Violent explosions on Moon, Sun caught on camera

Violent explosions on sun and moon have been caught on camera, offering a rare glimpse for space lovers, report said.

Rare events like a large asteroid that crashed into the moon on September 11, 2013 and vivid flare unleashed by the sun on January 28 this year were recorded by the space telescopes.

Scientists had strategically positioned the telescopes like they never did before and recorded these dramatic events.


The video of explosion at the moon was captured by Jose Madiedo, who is a professor at the University of Huelva. According to, Madiedo operates two moon-watching telescopes, namely Moon Impacts Detection and Analysis System, in the south of Spain.

According to, the asteroid that struck the moon triggered the brightest explosion ever seen on its surface. The space rock hit at an amazing speed of 37,900 mph (61,000 km/h), gouging out a new crater roughly 131 feet (40 meters) wide in an ancient lava-filled lunar basin known as Mare Nubium. The scientists think the boulder behind the crash was about 880 lbs. (400 kg) and measured between 2 and 4.5 feet (0.6 and 1.4 meters) in diameter.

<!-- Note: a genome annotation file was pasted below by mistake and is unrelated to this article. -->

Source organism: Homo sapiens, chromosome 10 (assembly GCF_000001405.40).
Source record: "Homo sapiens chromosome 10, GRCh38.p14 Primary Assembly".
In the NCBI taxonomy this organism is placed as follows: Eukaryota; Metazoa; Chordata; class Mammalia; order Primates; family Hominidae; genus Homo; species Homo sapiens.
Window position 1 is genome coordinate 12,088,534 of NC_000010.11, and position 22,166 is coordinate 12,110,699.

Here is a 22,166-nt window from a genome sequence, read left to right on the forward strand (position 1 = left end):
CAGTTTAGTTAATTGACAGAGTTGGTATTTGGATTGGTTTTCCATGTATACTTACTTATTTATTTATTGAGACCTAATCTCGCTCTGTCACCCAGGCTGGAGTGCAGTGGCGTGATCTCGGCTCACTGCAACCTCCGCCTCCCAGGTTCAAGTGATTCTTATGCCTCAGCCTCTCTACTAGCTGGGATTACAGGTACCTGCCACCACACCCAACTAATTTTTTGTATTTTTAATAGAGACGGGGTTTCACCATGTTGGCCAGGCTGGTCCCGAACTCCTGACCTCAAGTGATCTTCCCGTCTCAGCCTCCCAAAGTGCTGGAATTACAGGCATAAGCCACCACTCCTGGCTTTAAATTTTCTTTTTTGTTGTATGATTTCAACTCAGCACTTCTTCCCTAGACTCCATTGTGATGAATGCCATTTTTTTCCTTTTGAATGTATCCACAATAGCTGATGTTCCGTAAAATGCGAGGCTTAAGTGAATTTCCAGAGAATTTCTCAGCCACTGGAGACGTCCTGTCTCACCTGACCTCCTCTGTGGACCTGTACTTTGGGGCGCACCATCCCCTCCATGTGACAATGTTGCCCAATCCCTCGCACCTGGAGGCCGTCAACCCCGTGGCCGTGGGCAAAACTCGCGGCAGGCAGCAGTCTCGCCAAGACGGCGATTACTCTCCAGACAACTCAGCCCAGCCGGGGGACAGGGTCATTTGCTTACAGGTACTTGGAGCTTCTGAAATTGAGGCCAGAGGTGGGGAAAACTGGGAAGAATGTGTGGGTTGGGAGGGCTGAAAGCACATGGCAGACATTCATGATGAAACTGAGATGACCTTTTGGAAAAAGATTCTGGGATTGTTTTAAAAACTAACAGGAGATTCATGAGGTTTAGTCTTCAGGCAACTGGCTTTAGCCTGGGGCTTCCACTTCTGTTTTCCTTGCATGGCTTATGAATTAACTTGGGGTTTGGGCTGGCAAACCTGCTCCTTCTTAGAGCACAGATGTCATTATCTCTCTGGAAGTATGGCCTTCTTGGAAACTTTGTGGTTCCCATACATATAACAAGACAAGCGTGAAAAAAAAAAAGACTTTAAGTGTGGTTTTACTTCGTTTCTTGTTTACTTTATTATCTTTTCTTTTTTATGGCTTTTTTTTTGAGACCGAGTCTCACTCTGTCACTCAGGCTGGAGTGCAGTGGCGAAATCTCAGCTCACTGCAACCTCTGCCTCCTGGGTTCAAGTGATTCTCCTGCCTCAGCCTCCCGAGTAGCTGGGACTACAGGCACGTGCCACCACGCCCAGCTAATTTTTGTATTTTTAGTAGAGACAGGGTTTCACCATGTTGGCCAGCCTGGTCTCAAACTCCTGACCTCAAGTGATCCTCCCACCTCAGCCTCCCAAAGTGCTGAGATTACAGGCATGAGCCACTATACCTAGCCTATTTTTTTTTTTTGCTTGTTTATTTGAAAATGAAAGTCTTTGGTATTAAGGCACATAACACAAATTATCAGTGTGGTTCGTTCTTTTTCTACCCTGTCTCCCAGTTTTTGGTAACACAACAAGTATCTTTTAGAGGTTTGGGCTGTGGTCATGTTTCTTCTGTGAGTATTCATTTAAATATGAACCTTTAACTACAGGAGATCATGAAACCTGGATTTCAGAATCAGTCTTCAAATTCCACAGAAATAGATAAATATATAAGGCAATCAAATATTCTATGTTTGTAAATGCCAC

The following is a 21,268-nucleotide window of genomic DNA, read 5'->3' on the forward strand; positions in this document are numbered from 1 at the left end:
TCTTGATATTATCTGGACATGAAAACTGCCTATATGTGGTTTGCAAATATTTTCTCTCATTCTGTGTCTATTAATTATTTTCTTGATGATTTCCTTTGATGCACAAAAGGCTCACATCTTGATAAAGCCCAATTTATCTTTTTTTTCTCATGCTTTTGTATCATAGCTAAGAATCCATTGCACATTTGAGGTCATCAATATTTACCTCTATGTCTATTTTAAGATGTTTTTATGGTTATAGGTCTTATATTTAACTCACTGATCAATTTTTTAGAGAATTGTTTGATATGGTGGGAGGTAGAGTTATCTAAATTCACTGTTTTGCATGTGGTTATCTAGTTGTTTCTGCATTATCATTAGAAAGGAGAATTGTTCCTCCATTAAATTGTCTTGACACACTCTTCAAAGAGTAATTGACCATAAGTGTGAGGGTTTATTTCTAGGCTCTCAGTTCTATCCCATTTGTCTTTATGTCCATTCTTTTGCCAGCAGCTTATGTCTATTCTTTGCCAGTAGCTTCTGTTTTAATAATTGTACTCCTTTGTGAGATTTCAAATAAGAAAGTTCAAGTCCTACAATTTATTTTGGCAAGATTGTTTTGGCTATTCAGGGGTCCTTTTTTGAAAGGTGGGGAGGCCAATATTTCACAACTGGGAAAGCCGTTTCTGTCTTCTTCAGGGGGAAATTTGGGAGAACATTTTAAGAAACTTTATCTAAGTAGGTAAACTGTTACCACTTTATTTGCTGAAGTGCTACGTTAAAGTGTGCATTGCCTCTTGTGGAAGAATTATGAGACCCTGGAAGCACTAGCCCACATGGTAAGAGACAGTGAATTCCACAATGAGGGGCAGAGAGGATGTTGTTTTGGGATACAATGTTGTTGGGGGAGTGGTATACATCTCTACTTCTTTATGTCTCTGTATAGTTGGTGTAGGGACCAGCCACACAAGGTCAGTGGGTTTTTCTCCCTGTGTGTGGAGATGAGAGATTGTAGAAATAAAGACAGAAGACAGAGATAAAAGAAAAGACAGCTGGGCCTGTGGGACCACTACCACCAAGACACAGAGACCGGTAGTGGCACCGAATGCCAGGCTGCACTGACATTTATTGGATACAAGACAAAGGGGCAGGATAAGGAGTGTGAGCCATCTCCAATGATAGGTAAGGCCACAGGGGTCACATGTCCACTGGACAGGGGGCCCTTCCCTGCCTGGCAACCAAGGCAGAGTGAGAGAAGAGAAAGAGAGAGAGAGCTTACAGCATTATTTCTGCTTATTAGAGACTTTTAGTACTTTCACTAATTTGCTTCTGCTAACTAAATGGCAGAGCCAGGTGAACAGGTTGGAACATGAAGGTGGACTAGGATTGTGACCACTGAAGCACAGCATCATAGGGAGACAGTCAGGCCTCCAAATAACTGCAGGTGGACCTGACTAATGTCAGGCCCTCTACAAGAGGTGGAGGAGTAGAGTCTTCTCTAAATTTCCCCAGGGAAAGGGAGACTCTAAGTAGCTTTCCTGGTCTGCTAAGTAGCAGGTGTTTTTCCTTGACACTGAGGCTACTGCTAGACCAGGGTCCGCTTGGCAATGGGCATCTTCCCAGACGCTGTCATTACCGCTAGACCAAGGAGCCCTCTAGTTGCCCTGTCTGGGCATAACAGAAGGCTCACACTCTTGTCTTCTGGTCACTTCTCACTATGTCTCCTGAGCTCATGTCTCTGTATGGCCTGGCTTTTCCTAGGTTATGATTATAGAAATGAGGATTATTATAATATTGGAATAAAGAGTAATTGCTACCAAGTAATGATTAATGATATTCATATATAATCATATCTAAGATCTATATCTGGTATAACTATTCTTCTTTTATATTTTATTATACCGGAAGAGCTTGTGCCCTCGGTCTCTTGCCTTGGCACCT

Solar flare was grabbed by NASA’s Interface Region Imaging Spectrograph (IRIS) on January 28. It was its largest solar flare that has been recorded after its launch in the summer of 2013.  The solar observation satellite observed the output of energy from the sun in spectrums that are invisible to the naked eye, particularly x-rays and light particles.

A solar flare is a large burst of x-ray and light energy coming from the sun that streams out into space. Scientists have been investigating about their cause for long but still unclear. However, they credit fluctuations in the magnetic field of the sun responsible for shaping and directing the flow of hot plasma and solar material that compose the star.

The bright light of a solar flare on the left side of the sun is seen in this NASA handout image

NASA in a statement said, “IRIS can’t look at the entire sun at the same time, so the team must always make decisions about what region might provide useful observations. On Jan. 28, scientists spotted a magnetically active region on the sun and focused IRIS on it.”